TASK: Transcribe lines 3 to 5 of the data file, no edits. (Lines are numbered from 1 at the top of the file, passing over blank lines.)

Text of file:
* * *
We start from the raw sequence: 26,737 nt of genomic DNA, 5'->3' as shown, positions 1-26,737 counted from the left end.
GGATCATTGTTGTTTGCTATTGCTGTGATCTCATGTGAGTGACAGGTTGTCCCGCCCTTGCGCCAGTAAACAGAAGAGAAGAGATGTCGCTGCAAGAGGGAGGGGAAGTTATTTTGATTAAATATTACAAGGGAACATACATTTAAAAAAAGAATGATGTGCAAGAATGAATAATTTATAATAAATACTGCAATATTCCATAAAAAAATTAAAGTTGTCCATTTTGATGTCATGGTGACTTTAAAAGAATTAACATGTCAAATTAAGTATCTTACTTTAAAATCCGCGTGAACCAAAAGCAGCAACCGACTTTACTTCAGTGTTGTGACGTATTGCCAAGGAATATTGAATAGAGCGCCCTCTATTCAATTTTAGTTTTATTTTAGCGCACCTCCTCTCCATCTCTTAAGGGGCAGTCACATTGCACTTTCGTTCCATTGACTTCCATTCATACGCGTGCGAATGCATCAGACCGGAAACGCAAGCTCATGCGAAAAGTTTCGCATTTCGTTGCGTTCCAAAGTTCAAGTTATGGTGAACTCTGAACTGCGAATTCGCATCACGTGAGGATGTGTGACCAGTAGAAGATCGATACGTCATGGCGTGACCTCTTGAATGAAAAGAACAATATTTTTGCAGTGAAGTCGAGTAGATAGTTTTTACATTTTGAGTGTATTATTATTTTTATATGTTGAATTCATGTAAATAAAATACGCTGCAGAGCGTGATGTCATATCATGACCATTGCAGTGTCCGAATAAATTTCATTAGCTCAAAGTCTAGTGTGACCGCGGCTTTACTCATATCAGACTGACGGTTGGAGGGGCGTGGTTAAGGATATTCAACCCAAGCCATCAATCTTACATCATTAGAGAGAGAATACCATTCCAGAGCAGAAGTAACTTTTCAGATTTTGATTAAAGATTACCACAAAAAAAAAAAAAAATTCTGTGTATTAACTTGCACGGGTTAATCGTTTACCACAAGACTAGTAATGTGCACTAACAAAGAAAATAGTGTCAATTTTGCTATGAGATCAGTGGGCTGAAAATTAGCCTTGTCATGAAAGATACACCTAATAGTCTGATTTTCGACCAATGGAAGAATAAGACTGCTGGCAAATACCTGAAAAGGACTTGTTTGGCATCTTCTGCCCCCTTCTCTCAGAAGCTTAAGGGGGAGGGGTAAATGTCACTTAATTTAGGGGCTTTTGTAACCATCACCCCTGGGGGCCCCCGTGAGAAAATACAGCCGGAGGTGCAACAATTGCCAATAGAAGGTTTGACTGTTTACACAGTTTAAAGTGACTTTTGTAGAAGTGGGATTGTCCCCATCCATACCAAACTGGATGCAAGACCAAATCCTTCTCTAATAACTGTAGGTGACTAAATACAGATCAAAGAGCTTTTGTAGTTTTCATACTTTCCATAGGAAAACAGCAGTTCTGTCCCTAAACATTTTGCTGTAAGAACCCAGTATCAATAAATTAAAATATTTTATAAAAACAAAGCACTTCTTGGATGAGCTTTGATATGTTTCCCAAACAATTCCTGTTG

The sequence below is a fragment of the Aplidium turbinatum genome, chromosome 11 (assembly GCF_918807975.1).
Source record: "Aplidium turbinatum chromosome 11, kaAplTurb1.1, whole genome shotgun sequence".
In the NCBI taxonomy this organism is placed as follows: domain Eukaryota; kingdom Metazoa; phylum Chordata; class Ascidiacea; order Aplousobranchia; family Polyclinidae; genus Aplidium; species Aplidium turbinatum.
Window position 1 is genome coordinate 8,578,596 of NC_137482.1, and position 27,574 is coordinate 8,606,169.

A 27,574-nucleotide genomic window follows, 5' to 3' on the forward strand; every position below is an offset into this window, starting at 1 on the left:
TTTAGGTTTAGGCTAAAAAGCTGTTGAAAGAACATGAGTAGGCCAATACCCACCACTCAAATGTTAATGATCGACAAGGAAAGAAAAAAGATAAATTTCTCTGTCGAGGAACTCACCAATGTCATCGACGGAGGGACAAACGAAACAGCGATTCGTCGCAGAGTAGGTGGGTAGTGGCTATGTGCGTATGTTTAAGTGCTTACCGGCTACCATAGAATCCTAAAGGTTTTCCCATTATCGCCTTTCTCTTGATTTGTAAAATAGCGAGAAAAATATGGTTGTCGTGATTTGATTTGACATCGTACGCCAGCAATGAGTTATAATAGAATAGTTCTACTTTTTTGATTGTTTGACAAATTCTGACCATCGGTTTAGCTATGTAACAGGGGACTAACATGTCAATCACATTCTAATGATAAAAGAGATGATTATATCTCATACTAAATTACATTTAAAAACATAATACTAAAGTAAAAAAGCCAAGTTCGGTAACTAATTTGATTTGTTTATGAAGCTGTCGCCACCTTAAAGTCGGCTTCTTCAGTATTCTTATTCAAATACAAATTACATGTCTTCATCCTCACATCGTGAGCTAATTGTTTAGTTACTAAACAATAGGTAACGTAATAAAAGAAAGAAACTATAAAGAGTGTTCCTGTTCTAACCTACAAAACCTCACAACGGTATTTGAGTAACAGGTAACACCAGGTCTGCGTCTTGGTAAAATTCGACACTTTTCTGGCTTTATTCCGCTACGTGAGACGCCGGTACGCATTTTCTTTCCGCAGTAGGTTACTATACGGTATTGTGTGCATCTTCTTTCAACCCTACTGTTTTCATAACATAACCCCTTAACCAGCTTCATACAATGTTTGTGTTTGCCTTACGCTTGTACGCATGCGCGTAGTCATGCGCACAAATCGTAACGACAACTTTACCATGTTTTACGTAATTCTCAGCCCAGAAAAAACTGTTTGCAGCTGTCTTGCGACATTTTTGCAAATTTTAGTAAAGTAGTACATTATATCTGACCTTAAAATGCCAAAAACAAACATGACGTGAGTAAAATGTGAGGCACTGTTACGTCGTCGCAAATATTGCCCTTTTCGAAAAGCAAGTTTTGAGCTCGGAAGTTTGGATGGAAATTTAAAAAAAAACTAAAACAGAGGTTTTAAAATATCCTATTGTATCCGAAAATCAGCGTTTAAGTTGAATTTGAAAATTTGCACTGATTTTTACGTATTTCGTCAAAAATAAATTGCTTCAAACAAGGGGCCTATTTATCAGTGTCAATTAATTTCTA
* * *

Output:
The sequence below is a fragment of the Aplidium turbinatum genome, chromosome 11 (assembly GCF_918807975.1).
Source record: "Aplidium turbinatum chromosome 11, kaAplTurb1.1, whole genome shotgun sequence".
In the NCBI taxonomy this organism is placed as follows: domain Eukaryota; kingdom Metazoa; phylum Chordata; class Ascidiacea; order Aplousobranchia; family Polyclinidae; genus Aplidium; species Aplidium turbinatum.